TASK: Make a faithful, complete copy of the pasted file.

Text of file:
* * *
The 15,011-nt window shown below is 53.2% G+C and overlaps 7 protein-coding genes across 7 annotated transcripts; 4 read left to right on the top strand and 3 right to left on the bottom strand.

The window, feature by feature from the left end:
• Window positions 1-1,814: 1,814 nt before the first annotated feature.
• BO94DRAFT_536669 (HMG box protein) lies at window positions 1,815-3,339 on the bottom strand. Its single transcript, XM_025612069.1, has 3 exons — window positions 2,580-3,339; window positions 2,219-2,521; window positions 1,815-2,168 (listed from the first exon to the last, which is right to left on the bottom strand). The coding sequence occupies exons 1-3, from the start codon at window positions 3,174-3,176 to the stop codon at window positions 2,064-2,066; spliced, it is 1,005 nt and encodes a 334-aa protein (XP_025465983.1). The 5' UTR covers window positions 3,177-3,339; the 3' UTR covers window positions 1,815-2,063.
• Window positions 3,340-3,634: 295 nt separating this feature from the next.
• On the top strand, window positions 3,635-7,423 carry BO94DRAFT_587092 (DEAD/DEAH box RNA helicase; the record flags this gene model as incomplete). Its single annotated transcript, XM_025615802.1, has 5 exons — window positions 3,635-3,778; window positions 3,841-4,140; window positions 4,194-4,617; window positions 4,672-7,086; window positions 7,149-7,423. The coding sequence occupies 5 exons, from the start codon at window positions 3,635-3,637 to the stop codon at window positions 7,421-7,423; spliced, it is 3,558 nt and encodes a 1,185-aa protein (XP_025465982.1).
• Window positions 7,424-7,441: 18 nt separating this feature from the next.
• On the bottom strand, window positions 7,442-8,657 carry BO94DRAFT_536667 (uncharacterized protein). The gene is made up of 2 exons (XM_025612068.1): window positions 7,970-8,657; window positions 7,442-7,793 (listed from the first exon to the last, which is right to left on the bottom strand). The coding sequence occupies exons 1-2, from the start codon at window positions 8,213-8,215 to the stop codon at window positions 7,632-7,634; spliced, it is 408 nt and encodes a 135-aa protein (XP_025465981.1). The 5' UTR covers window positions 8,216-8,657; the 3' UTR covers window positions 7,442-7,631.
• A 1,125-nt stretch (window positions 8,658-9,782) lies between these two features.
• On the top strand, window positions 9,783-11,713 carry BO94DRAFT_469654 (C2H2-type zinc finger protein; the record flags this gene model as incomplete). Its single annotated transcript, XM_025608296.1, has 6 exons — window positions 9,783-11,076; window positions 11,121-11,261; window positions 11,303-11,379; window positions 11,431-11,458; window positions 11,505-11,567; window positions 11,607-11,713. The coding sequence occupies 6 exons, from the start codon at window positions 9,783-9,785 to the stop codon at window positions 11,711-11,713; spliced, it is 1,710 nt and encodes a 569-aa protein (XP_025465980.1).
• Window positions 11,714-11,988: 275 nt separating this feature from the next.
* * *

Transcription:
The 15,011-nt window shown below is 53.2% G+C and overlaps 7 protein-coding genes across 7 annotated transcripts; 4 read left to right on the top strand and 3 right to left on the bottom strand.

The window, feature by feature from the left end:
• Window positions 1-1,814: 1,814 nt before the first annotated feature.
• BO94DRAFT_536669 (HMG box protein) lies at window positions 1,815-3,339 on the bottom strand. Its single transcript, XM_025612069.1, has 3 exons — window positions 2,580-3,339; window positions 2,219-2,521; window positions 1,815-2,168 (listed from the first exon to the last, which is right to left on the bottom strand). The coding sequence occupies exons 1-3, from the start codon at window positions 3,174-3,176 to the stop codon at window positions 2,064-2,066; spliced, it is 1,005 nt and encodes a 334-aa protein (XP_025465983.1). The 5' UTR covers window positions 3,177-3,339; the 3' UTR covers window positions 1,815-2,063.
• Window positions 3,340-3,634: 295 nt separating this feature from the next.
• On the top strand, window positions 3,635-7,423 carry BO94DRAFT_587092 (DEAD/DEAH box RNA helicase; the record flags this gene model as incomplete). Its single annotated transcript, XM_025615802.1, has 5 exons — window positions 3,635-3,778; window positions 3,841-4,140; window positions 4,194-4,617; window positions 4,672-7,086; window positions 7,149-7,423. The coding sequence occupies 5 exons, from the start codon at window positions 3,635-3,637 to the stop codon at window positions 7,421-7,423; spliced, it is 3,558 nt and encodes a 1,185-aa protein (XP_025465982.1).
• Window positions 7,424-7,441: 18 nt separating this feature from the next.
• On the bottom strand, window positions 7,442-8,657 carry BO94DRAFT_536667 (uncharacterized protein). The gene is made up of 2 exons (XM_025612068.1): window positions 7,970-8,657; window positions 7,442-7,793 (listed from the first exon to the last, which is right to left on the bottom strand). The coding sequence occupies exons 1-2, from the start codon at window positions 8,213-8,215 to the stop codon at window positions 7,632-7,634; spliced, it is 408 nt and encodes a 135-aa protein (XP_025465981.1). The 5' UTR covers window positions 8,216-8,657; the 3' UTR covers window positions 7,442-7,631.
• A 1,125-nt stretch (window positions 8,658-9,782) lies between these two features.
• On the top strand, window positions 9,783-11,713 carry BO94DRAFT_469654 (C2H2-type zinc finger protein; the record flags this gene model as incomplete). Its single annotated transcript, XM_025608296.1, has 6 exons — window positions 9,783-11,076; window positions 11,121-11,261; window positions 11,303-11,379; window positions 11,431-11,458; window positions 11,505-11,567; window positions 11,607-11,713. The coding sequence occupies 6 exons, from the start codon at window positions 9,783-9,785 to the stop codon at window positions 11,711-11,713; spliced, it is 1,710 nt and encodes a 569-aa protein (XP_025465980.1).
• Window positions 11,714-11,988: 275 nt separating this feature from the next.